A study by anthropologists at UC Santa Barbara raises doubt about the veracity of that five-factor model (FFM) of personality structure as it relates to indigenous populations.
For decades, consensus among psychologists has held that a group of five personality traits -- or slight variations of these five -- are a universal feature of human psychology.
AdvertisementStudying the Tsimane, an isolated indigenous group in central Bolivia, Michael Gurven, a professor of anthropology at UCSB and lead author of the paper, found that they did not necessarily exhibit the five broad dimensions of personality -- openness, conscientiousness, extraversion, agreeableness, and neuroticism.
While previous research has found strong support for what experts refer to as the "Big Five" in more developed countries and across some cultures, Gurven and his team, which includes Christopher Von Rueden, a postdoctoral scholar in anthropology at UCSB and co-author of the paper, discovered more evidence of a Tsimane "Big Two" -- prosociality and industriousness.
These combine elements of the traditional Big Five, and may represent unique aspects of highly social, subsistence societies.
"Similar to the conscientiousness portion of the Big Five, several traits that bundle together among the Tsimane included efficiency, perseverance, and thoroughness," Gurven, who is also co-director of the Tsimane Health and Life History Project, a collaboration between UCSB and the University of New Mexico, with co-director and co-author Hillard Kaplan said.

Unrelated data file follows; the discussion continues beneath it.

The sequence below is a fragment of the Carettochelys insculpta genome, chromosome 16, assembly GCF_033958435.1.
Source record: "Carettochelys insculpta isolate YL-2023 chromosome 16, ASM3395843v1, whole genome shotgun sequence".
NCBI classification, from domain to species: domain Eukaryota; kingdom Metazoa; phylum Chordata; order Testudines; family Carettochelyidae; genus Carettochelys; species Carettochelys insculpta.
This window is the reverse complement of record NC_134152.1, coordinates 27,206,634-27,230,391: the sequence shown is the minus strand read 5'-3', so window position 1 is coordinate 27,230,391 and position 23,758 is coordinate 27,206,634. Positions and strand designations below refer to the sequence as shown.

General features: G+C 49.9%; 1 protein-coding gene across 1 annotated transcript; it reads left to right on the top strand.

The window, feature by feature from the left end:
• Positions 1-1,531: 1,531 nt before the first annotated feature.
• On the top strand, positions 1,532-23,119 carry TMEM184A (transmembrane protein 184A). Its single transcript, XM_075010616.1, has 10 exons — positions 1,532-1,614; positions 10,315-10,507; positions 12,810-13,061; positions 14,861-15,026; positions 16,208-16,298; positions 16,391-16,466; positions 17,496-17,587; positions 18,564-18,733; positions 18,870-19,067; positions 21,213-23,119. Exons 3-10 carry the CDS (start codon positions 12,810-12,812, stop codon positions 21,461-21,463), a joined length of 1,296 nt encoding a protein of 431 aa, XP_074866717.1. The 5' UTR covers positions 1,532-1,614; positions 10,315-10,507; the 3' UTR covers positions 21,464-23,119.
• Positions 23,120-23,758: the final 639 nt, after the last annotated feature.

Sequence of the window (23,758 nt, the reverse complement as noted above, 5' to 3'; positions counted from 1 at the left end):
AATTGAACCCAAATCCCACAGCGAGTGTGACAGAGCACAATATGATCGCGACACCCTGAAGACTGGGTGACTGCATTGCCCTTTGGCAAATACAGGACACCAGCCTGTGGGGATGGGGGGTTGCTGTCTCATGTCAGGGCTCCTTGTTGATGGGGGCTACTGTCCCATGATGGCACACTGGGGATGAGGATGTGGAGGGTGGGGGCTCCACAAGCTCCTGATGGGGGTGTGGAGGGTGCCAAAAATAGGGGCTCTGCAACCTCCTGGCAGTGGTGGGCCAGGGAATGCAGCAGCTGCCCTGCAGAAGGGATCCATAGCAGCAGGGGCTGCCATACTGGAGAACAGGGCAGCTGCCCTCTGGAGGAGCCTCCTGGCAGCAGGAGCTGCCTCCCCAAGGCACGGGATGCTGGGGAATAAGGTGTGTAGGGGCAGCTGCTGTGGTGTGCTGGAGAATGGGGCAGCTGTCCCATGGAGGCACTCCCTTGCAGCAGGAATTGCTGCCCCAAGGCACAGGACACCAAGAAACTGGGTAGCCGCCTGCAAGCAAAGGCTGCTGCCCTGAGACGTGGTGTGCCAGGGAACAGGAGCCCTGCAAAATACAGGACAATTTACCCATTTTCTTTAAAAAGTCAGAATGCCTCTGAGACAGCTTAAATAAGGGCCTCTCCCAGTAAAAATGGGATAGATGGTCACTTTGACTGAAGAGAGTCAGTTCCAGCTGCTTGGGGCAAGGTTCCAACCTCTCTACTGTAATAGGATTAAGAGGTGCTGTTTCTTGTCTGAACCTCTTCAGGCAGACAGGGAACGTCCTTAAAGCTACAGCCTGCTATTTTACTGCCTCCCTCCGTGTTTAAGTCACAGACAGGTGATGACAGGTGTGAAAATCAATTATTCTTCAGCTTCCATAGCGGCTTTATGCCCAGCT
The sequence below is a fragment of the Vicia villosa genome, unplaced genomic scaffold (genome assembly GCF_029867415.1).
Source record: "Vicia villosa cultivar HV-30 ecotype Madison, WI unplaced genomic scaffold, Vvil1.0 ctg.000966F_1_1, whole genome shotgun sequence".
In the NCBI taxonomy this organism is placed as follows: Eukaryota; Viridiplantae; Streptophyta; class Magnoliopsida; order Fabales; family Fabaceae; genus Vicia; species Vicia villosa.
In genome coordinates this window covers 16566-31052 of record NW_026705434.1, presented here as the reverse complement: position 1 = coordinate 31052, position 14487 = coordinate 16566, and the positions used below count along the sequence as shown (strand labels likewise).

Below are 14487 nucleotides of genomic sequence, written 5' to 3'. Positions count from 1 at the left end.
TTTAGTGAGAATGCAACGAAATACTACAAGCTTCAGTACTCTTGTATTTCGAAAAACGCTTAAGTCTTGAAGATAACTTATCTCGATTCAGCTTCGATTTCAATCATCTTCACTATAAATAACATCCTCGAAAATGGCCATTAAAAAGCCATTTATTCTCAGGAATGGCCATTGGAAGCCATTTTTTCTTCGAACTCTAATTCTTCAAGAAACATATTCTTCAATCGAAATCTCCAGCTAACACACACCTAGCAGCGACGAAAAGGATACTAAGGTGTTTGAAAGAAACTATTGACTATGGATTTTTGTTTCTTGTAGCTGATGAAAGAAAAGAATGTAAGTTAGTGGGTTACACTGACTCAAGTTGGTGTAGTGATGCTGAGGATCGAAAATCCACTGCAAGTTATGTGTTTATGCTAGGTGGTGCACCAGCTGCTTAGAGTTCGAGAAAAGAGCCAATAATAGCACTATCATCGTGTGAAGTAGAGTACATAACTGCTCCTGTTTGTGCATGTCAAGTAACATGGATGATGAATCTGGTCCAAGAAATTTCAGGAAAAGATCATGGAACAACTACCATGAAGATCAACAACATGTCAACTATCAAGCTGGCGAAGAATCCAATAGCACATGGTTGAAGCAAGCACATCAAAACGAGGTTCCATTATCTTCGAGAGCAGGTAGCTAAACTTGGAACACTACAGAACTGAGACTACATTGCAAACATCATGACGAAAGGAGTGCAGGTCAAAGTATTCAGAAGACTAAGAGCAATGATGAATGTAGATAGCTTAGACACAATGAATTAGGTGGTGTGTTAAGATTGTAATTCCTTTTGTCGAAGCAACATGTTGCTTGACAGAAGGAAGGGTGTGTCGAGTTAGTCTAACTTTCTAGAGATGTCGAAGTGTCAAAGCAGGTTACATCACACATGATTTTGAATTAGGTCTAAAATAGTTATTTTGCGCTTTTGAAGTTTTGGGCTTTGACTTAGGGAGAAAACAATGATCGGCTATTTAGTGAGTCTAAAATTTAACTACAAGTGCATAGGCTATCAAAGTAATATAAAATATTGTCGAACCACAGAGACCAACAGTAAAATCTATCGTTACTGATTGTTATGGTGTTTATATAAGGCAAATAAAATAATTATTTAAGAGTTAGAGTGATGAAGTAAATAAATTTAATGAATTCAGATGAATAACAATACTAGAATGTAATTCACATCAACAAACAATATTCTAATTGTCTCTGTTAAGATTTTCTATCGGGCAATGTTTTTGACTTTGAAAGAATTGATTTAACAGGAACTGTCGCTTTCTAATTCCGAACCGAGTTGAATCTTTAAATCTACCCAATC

"These traits reflect the industriousness of a society of subsistence farmers," he said.
"However," Gurven continued, "other industrious traits included being energetic, relaxed, and helpful. In small-scale societies, individuals have fewer choices for social or sexual partners, and limited domains of opportunity for cultural success and proficiency. This may require abilities that link aspects of different traits, resulting in a trait structure other than the Big Five."
The Tsimane live in communities ranging from 30 to 500 people dispersed among approximately 90 villages.
Since the mid-20th century, they have come into greater contact with the modern world, although fertility and mortality rates remain high, the study noted.
The findings are published in the American Psychological Association's Journal of Personality and Social Psychology.